After dropping Aleks at school at 8am we walked past the big graveyard, Novo Groblje (literally New Graveyard, although it isn’t that new, the first burials took place here in 1886) towards Vuk Karadžić’s imposing Monument. Vuk Karadžić  was the major reformer of the Serbian language in the first half of the 19th century. After a few little side streets we came to a famous pijac (green market) in Belgrade, Kalenić pijac. It’s the season for grapes, plums, pumpkin, pears and apples. Very fresh, very nice.
This is the season for cabbage in particular, which is pickled by almost every family in Serbia, known as ’kiseli kupus’ . These days, this is usually done by stacking big heads of cabbage in a plastic barrel (at least 50 litre) with lots of salt and water. The contents of which is pressed down by a large stone and the barrel is then sealed. As the majority of Belgrade inhabitants live in multi-storey apartment blocks, most balconies now contain one or more of these barrels, with fermenting cabbage. The reason why it is sealed, is because it can be quite pongy. But don’t be deceived, it is a very tasty delicacy in Serbia. Dragan loves it and managed to find it in a Polish shop in Exeter and promptly made ’Sarma’ (sour cabbage meat rolls) .
We came back from the green market, past the graveyard and the road is under reconstruction. There were JCBs and all sorts of machinery and construction workers busy at work. The area is not blocked off to pedestrians and so it is the strangest sight, with people picking their way through the rubble and construction, avoiding large holes and keeping clear of reversing machinery. There is little regard for health and safety, but Serbian people are used to it and know how to keep safe.
After another large lunch and a relax, we all set off again on a long march to the City Centre. It was clear, dark and cold with a half moon shining between the domes of St Marks Church (Crkva Svetog Marka). Aleks had delicious fresh popcorn from a little stall and I had a quarter pizza slice to go. We passed one of my favourite landmarks, the Hotel Moskva (Hotel Moscow) and set off back through Tašmajdan Park, which was recently renovated with funding from the leader of Azerbajan (a rather stiff sculpture of him stands overlooking the park). Tašmajdan means ’stone quarry’ in Turkish. Serbia was part of the Ottoman Empire for centuries, but that’s another story!
Aleks had his first English lesson at school today and he said it was pretty easy! The other kids in his class offered him 100 dinars to do their English homework for them. Aleks quickly worked out that he could make 2700 dinars if he obliged. 100 dinars is about 75p.
Another cold, bright day. We dropped Aleks at school and went for a run in the Park of the Defenders of Belgrade. It’s a small but beautiful place and each circuit is about ¼ mile. There were a few dog walkers, a park attendant and a very serious guy, speed walking. There were also two women, one quite elderly, collecting fallen branches and twigs for their fire at home. Dragan got chatting to another runner, a tall gaunt lawyer who is about to do the New York Marathon in November. He said to Dragan look up Lawyer + Marathon (advokat + maraton) and he appears to be a bit of a local celebrity.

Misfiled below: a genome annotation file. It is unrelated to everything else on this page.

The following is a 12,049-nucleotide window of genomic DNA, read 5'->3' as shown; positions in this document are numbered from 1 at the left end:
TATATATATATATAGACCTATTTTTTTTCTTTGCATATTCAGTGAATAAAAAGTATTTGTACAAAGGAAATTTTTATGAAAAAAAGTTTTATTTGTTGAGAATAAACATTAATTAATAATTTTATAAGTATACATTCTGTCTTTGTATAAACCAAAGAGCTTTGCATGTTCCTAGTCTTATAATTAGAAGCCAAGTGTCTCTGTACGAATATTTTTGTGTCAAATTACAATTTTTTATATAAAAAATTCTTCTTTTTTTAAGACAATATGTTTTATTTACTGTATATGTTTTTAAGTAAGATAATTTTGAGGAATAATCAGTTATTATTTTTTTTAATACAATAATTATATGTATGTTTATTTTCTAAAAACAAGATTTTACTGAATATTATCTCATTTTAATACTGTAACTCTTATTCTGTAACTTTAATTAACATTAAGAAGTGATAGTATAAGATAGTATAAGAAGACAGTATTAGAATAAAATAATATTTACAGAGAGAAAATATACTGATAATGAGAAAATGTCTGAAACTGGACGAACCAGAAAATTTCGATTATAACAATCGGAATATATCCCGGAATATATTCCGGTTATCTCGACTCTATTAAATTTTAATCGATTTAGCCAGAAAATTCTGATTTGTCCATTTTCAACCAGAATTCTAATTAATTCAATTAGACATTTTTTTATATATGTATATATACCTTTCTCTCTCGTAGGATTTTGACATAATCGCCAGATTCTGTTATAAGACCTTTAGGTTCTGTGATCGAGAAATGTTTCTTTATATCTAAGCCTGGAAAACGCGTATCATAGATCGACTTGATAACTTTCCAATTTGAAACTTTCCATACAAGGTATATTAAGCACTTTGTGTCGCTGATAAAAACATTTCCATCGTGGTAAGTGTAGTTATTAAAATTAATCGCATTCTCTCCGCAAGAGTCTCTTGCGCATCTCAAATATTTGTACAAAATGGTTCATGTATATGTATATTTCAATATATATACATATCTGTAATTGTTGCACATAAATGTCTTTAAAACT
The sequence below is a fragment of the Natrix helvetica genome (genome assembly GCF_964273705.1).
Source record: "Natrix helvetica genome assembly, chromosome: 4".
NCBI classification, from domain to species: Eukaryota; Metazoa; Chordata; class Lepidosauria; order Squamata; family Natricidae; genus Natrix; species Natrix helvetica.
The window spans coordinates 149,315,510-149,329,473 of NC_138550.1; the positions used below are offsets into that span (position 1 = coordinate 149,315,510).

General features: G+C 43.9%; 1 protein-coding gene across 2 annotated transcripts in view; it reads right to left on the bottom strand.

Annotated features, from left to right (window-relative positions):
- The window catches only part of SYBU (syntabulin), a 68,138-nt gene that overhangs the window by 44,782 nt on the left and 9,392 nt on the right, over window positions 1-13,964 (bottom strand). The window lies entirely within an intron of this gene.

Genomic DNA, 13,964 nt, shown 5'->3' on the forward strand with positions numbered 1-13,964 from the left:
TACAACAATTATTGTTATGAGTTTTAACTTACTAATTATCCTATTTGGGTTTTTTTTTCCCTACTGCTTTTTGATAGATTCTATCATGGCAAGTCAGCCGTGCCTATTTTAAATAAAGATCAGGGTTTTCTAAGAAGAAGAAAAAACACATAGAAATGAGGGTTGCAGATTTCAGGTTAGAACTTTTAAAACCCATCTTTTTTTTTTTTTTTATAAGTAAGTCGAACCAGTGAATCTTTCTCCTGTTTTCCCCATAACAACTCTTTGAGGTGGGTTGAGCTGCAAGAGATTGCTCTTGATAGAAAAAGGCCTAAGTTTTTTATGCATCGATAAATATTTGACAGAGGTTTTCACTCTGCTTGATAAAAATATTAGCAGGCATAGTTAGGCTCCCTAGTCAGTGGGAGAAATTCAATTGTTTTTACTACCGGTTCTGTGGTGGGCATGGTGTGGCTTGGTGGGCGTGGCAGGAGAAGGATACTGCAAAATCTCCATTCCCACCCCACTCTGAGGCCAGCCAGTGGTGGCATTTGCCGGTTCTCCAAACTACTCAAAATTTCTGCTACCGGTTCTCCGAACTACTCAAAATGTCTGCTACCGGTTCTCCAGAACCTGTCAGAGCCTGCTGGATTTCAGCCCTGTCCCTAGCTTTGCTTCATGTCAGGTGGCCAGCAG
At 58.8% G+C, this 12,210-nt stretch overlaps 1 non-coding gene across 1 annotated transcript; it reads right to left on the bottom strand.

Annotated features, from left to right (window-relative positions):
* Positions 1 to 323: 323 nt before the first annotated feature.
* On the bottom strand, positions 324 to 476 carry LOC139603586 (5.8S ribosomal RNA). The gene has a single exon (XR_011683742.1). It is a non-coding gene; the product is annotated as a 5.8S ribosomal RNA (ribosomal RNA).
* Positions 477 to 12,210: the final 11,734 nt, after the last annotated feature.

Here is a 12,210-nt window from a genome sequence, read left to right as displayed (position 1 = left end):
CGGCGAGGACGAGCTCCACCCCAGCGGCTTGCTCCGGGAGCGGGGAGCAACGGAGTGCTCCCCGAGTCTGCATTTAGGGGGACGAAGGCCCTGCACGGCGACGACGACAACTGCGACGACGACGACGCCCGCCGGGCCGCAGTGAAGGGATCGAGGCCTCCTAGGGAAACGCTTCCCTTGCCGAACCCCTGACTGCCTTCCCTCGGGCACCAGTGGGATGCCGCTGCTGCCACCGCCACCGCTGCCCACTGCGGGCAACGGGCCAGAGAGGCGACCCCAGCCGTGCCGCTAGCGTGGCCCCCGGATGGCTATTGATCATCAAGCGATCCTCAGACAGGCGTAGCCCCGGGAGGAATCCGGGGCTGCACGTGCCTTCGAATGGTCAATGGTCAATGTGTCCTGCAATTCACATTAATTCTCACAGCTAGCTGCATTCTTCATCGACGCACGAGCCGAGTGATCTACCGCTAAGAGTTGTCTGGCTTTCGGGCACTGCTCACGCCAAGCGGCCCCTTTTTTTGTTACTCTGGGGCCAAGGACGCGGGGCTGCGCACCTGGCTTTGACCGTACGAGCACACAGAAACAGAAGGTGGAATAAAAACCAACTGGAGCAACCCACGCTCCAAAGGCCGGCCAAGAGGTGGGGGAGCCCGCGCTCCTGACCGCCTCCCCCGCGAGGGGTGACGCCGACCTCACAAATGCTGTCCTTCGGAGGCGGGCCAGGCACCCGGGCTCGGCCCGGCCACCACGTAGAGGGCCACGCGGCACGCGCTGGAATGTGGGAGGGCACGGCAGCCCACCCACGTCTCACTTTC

Later that morning, we took a stroll through Novo Groblje (The New Cemetery) . Quite a few important and famous people are buried here, including many Partisan fighters from WW2, Tito’s communist fighters. One of the grave monuments that stood out was a sculpture of a man and woman dressed in Partisan uniform and the woman is holding a machine gun. Their headstone reads ‘Sasha & Tamara’. I’m not sure if they’re famous, but the sculpture caught my attention.
St Nicolas’ Church in the cemetery is very beautiful and Dragan attends the liturgy there.
There is a beautiful Chapel built in the cemetery in memory of Field Marshall Radomir Putnik who led the ‘Long March’ , which was a huge retreat of the Serbian army and civilians from Serbia to Greece in WW1. This was one of the most devastating events for the nation, but the soldiers returned to liberate the country in 1918. Serbia lost between 1.1 and 1.3 million people (almost one third of the whole population and 60% of the male population).
The Monument and Memorial Ossuary to the Defenders of Belgrade 1914 -1918, with a fallen eagle at its base, is absolutely stunning. Over 4,000 soldiers, identified and unidentified, are buried in the ossuary beneath.
The cemetery is very well kempt and Dragan and I came across a group of maintenance workers in grey boiler suits with large leaf blowers. They worked in a team and at a pace. Dragan asked if he could take their photo, and they were happy to pose. I also made of short film of them at work! Very funny and they thought so too. Belgrade’s Ghostbusters!!
Having had a superb guided tour of Highgate Cemetery in London, I think The New Cemetery in Belgrade could benefit from guided tours. There are so many interesting headstones, characters and stories to tell.
That’s just for starters – I’m sure we’ll visit again.